Incorporating Locally Averaged Distributions Based on Categorical Land-Use Information into Point Estimation
Abstract:This paper presents a novel two-tiered approach to incorporate information from categorical land-use for point estimation: (1) The influence of the composition and the size of land-use within a neighbourhood of a point location was detected in data, and is describable via locally mixed distributions. (2) This averaged information of the locally mixed distributions can be included to improve the estimation of values at point locations.
This approach is applicable for a variety of problems and variables, for example for ground-truthing of meteorological models. This paper demonstrates the method by using categorical land-use information to estimate full distributions of contaminant concentrations at the shallow water table. This information is subsequently used as secondary information for point estimates of concentrations. Both secondary information and censored measurements are taken into account in a full stochastic copula-based model.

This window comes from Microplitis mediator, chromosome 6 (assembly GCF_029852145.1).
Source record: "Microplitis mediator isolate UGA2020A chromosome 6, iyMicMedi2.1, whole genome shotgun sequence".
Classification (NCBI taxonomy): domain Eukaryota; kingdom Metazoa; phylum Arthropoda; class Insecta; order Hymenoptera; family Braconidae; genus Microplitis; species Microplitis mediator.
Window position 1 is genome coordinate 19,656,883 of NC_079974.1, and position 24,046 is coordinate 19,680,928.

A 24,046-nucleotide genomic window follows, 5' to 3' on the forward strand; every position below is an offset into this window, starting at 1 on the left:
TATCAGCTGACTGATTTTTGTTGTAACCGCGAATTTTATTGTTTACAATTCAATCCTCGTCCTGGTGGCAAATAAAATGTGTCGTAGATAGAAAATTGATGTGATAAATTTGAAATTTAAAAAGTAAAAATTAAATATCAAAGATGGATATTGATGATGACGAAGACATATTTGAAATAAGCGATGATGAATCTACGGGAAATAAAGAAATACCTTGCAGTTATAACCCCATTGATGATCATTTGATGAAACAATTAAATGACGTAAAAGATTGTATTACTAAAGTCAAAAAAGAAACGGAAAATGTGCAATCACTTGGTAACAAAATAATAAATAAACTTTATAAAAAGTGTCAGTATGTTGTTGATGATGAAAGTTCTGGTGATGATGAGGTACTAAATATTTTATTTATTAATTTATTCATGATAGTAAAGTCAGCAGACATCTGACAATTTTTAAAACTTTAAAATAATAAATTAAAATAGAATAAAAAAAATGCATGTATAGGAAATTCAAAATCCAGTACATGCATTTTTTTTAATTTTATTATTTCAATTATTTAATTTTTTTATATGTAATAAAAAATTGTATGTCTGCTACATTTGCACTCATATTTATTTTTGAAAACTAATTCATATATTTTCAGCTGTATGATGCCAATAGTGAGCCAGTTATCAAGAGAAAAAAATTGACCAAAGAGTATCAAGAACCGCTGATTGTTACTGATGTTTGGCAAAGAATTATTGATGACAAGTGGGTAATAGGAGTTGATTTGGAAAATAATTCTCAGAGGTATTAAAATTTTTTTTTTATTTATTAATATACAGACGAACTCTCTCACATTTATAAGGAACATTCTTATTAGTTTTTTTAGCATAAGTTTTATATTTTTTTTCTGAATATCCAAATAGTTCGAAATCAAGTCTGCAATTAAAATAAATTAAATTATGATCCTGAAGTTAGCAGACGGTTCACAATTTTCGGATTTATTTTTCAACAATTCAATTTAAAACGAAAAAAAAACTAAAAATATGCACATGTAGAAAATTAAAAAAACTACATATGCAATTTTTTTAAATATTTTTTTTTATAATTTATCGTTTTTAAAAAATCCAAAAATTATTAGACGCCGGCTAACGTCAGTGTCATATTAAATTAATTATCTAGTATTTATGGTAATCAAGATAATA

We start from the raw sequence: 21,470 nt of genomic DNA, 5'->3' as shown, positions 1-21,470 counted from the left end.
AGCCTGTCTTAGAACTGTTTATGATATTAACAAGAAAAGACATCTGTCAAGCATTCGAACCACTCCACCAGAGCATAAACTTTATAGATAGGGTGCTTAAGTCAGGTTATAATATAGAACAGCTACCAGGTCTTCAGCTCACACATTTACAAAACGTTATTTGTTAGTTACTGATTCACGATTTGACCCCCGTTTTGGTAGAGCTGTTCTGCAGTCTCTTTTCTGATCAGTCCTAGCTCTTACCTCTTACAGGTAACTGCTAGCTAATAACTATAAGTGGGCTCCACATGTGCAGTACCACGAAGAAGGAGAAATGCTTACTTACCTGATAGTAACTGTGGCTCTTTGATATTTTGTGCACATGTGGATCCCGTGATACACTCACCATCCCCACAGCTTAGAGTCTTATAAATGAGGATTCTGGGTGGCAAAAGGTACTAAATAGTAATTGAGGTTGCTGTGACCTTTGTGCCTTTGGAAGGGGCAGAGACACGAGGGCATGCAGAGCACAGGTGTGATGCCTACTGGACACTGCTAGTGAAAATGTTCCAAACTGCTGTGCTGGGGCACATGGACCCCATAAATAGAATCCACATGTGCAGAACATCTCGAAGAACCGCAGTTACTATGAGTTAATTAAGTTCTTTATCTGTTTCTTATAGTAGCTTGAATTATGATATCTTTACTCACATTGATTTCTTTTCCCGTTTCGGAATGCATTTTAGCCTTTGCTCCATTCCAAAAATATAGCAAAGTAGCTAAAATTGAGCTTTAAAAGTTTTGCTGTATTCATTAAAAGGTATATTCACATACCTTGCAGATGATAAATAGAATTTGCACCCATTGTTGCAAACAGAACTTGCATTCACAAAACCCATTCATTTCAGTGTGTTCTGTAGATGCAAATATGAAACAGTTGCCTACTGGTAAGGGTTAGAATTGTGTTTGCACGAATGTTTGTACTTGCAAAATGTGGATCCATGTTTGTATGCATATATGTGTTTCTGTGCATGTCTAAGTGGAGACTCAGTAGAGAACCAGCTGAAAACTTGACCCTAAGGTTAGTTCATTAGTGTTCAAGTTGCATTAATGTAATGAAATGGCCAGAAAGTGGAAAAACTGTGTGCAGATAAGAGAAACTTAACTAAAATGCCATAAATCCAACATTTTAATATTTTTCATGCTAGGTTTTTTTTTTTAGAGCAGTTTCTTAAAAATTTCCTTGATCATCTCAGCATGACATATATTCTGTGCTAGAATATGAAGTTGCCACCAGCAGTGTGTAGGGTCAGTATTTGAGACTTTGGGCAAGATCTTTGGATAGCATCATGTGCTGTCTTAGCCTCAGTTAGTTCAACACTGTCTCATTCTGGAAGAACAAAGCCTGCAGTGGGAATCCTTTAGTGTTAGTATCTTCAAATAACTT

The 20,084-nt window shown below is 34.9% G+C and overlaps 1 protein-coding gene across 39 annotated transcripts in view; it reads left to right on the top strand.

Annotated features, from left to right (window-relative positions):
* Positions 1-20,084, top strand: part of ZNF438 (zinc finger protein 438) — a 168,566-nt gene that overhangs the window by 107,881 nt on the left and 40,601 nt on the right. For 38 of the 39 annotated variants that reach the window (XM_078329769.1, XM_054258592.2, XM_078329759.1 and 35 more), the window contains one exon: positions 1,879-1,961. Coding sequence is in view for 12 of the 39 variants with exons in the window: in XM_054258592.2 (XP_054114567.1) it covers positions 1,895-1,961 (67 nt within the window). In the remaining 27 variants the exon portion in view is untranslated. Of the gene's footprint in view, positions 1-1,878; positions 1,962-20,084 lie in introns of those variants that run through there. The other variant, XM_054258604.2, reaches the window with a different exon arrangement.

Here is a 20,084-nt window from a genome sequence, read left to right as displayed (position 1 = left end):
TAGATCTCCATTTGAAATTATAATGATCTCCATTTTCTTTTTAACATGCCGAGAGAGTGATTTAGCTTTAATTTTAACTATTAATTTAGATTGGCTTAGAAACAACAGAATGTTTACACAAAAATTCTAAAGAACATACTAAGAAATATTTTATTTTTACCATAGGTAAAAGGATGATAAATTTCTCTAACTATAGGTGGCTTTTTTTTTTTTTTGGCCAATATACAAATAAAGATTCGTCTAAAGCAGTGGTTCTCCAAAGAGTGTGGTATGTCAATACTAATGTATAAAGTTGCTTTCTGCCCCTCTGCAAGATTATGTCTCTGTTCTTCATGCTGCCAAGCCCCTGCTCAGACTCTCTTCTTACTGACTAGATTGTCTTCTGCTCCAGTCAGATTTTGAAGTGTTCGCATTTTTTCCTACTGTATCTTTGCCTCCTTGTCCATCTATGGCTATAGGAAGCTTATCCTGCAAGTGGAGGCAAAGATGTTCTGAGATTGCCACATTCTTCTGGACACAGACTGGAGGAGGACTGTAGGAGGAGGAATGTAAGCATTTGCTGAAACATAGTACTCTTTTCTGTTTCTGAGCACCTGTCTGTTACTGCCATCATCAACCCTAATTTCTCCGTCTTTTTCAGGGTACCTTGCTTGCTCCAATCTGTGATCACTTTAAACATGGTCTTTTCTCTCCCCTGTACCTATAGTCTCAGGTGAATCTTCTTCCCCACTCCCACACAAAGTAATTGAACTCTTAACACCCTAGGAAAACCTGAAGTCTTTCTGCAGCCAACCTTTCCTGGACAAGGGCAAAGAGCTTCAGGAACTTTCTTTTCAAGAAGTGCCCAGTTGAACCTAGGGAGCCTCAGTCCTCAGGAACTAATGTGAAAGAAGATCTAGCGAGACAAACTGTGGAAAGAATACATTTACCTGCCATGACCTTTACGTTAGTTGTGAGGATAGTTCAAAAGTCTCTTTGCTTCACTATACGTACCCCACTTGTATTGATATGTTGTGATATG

Within the proposed method, the secondary information represents the dominantly small-scale and vertical infiltration process, where the spatial dependence model represents the dominantly horizontal larger-scale groundwater flow and solute transport process.
At each interpolation location, a full local distribution is obtained by mixing the pure distributions of the land-use categories according to the composition of the land-use in the vicinity of the interpolation point. The pure distributions for a given neighbourhood size are jointly optimized for all groups of secondary information. A contaminant-specific, spatially distributed measure of the information content of the secondary information is presented.
The impacts of the improvements of the geostatistical model are evaluated using regional groundwater quality data from a large monitoring network (∼2500 measurement locations) within the state of Baden-Württemberg (~36.000 km2), Germany. Land-use as secondary information is available as categorical variable in a 30m x 30m resolution.
Different approaches for the incorporation of the secondary information and their effectiveness are demonstrated. The improved quality of the interpolation, particularly the improved quantification of the uncertainty at each location, is demonstrated by cross-validation results.